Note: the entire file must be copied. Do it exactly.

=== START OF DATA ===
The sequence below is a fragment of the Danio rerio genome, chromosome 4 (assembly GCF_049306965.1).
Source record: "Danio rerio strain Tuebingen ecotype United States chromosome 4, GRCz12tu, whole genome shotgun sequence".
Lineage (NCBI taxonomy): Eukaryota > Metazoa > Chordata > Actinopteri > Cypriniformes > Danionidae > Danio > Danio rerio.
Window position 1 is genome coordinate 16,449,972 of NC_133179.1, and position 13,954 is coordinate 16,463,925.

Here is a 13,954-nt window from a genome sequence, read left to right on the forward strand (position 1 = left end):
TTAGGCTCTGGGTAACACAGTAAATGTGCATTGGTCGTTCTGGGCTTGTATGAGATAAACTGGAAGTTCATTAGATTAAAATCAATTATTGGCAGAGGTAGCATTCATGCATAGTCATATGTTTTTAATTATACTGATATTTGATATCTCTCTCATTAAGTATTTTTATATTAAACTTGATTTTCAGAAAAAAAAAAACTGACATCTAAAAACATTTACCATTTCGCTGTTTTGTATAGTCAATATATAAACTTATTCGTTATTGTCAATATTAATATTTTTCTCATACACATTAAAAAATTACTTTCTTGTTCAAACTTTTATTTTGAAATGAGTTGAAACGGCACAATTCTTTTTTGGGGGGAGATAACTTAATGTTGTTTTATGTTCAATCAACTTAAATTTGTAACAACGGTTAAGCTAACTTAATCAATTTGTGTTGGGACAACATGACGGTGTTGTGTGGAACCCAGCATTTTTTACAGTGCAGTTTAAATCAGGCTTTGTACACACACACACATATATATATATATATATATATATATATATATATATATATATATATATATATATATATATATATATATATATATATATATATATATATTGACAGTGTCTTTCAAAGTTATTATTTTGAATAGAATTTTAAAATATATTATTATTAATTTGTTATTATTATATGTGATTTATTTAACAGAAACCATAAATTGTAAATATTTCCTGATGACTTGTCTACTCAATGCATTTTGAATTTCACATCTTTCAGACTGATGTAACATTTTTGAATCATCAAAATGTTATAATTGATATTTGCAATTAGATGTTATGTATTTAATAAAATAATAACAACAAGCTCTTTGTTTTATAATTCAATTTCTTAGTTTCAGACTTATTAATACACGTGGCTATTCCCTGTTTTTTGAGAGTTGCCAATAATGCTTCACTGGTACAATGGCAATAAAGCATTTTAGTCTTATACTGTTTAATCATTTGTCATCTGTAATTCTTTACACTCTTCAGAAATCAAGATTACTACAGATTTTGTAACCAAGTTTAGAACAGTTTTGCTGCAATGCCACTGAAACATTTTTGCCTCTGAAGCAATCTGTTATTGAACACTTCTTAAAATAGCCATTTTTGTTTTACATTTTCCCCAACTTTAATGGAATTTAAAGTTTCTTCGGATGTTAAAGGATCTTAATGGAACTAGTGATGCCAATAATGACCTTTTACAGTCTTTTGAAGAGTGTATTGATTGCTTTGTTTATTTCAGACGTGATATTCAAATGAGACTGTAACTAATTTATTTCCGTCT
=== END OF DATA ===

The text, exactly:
The sequence below is a fragment of the Danio rerio genome, chromosome 4 (assembly GCF_049306965.1).
Source record: "Danio rerio strain Tuebingen ecotype United States chromosome 4, GRCz12tu, whole genome shotgun sequence".
Lineage (NCBI taxonomy): Eukaryota > Metazoa > Chordata > Actinopteri > Cypriniformes > Danionidae > Danio > Danio rerio.
Window position 1 is genome coordinate 16,449,972 of NC_133179.1, and position 13,954 is coordinate 16,463,925.

Here is a 13,954-nt window from a genome sequence, read left to right on the forward strand (position 1 = left end):
TTAGGCTCTGGGTAACACAGTAAATGTGCATTGGTCGTTCTGGGCTTGTATGAGATAAACTGGAAGTTCATTAGATTAAAATCAATTATTGGCAGAGGTAGCATTCATGCATAGTCATATGTTTTTAATTATACTGATATTTGATATCTCTCTCATTAAGTATTTTTATATTAAACTTGATTTTCAGAAAAAAAAAAACTGACATCTAAAAACATTTACCATTTCGCTGTTTTGTATAGTCAATATATAAACTTATTCGTTATTGTCAATATTAATATTTTTCTCATACACATTAAAAAATTACTTTCTTGTTCAAACTTTTATTTTGAAATGAGTTGAAACGGCACAATTCTTTTTTGGGGGGAGATAACTTAATGTTGTTTTATGTTCAATCAACTTAAATTTGTAACAACGGTTAAGCTAACTTAATCAATTTGTGTTGGGACAACATGACGGTGTTGTGTGGAACCCAGCATTTTTTACAGTGCAGTTTAAATCAGGCTTTGTACACACACACACATATATATATATATATATATATATATATATATATATATATATATATATATATATATATATATATATATATATATATATATATATATATTGACAGTGTCTTTCAAAGTTATTATTTTGAATAGAATTTTAAAATATATTATTATTAATTTGTTATTATTATATGTGATTTATTTAACAGAAACCATAAATTGTAAATATTTCCTGATGACTTGTCTACTCAATGCATTTTGAATTTCACATCTTTCAGACTGATGTAACATTTTTGAATCATCAAAATGTTATAATTGATATTTGCAATTAGATGTTATGTATTTAATAAAATAATAACAACAAGCTCTTTGTTTTATAATTCAATTTCTTAGTTTCAGACTTATTAATACACGTGGCTATTCCCTGTTTTTTGAGAGTTGCCAATAATGCTTCACTGGTACAATGGCAATAAAGCATTTTAGTCTTATACTGTTTAATCATTTGTCATCTGTAATTCTTTACACTCTTCAGAAATCAAGATTACTACAGATTTTGTAACCAAGTTTAGAACAGTTTTGCTGCAATGCCACTGAAACATTTTTGCCTCTGAAGCAATCTGTTATTGAACACTTCTTAAAATAGCCATTTTTGTTTTACATTTTCCCCAACTTTAATGGAATTTAAAGTTTCTTCGGATGTTAAAGGATCTTAATGGAACTAGTGATGCCAATAATGACCTTTTACAGTCTTTTGAAGAGTGTATTGATTGCTTTGTTTATTTCAGACGTGATATTCAAATGAGACTGTAACTAATTTATTTCCGTCT